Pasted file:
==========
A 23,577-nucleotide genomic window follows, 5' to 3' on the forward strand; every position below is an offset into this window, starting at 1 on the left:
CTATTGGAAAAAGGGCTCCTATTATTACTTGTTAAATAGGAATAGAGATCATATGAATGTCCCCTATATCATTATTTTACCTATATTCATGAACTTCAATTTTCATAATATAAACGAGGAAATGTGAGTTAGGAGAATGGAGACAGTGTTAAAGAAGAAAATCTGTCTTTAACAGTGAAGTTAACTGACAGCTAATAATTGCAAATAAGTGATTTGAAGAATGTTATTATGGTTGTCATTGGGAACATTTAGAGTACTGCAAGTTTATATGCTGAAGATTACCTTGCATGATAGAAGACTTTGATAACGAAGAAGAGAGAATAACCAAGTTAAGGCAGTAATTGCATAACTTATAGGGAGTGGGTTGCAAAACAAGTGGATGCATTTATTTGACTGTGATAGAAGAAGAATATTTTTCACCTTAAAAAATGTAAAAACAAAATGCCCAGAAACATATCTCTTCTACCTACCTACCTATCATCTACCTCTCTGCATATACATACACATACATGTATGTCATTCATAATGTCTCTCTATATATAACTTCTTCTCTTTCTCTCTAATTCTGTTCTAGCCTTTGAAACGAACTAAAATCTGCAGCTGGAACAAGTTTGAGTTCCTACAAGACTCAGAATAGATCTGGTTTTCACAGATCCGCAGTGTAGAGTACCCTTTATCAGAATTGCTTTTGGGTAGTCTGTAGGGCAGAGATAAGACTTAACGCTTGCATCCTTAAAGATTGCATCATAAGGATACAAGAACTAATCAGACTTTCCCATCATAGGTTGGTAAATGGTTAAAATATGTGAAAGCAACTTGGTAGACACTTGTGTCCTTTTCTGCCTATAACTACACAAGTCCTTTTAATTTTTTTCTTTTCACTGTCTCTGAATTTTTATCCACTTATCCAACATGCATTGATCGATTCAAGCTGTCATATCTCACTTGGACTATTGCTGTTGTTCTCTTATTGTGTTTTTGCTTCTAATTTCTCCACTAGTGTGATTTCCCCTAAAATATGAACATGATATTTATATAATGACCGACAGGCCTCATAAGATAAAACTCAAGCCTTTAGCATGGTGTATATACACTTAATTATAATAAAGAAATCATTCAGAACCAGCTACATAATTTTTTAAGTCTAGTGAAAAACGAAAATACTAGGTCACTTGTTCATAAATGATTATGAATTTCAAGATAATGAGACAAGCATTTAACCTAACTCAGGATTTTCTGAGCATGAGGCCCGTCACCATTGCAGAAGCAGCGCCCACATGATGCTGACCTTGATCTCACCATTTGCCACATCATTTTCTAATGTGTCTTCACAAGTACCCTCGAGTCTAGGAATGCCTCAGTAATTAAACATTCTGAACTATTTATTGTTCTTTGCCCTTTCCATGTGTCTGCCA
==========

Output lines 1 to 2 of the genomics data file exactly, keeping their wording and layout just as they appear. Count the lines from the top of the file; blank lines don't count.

A 23,577-nucleotide genomic window follows, 5' to 3' on the forward strand; every position below is an offset into this window, starting at 1 on the left:
CTATTGGAAAAAGGGCTCCTATTATTACTTGTTAAATAGGAATAGAGATCATATGAATGTCCCCTATATCATTATTTTACCTATATTCATGAACTTCAATTTTCATAATATAAACGAGGAAATGTGAGTTAGGAGAATGGAGACAGTGTTAAAGAAGAAAATCTGTCTTTAACAGTGAAGTTAACTGACAGCTAATAATTGCAAATAAGTGATTTGAAGAATGTTATTATGGTTGTCATTGGGAACATTTAGAGTACTGCAAGTTTATATGCTGAAGATTACCTTGCATGATAGAAGACTTTGATAACGAAGAAGAGAGAATAACCAAGTTAAGGCAGTAATTGCATAACTTATAGGGAGTGGGTTGCAAAACAAGTGGATGCATTTATTTGACTGTGATAGAAGAAGAATATTTTTCACCTTAAAAAATGTAAAAACAAAATGCCCAGAAACATATCTCTTCTACCTACCTACCTATCATCTACCTCTCTGCATATACATACACATACATGTATGTCATTCATAATGTCTCTCTATATATAACTTCTTCTCTTTCTCTCTAATTCTGTTCTAGCCTTTGAAACGAACTAAAATCTGCAGCTGGAACAAGTTTGAGTTCCTACAAGACTCAGAATAGATCTGGTTTTCACAGATCCGCAGTGTAGAGTACCCTTTATCAGAATTGCTTTTGGGTAGTCTGTAGGGCAGAGATAAGACTTAACGCTTGCATCCTTAAAGATTGCATCATAAGGATACAAGAACTAATCAGACTTTCCCATCATAGGTTGGTAAATGGTTAAAATATGTGAAAGCAACTTGGTAGACACTTGTGTCCTTTTCTGCCTATAACTACACAAGTCCTTTTAATTTTTTTCTTTTCACTGTCTCTGAATTTTTATCCACTTATCCAACATGCATTGATCGATTCAAGCTGTCATATCTCACTTGGACTATTGCTGTTGTTCTCTTATTGTGTTTTTGCTTCTAATTTCTCCACTAGTGTGATTTCCCCTAAAATATGAACATGATATTTATATAATGACCGACAGGCCTCATAAGATAAAACTCAAGCCTTTAGCATGGTGTATATACACTTAATTATAATAAAGAAATCATTCAGAACCAGCTACATAATTTTTTAAGTCTAGTGAAAAACGAAAATACTAGGTCACTTGTTCATAAATGATTATGAATTTCAAGATAATGAGACAAGCATTTAACCTAACTCAGGATTTTCTGAGCATGAGGCCCGTCACCATTGCAGAAGCAGCGCCCACATGATGCTGACCTTGATCTCACCATTTGCCACATCATTTTCTAATGTGTCTTCACAAGTACCCTCGAGTCTAGGAATGCCTCAGTAATTAAACATTCTGAACTATTTATTGTTCTTTGCCCTTTCCATGTGTCTGCCA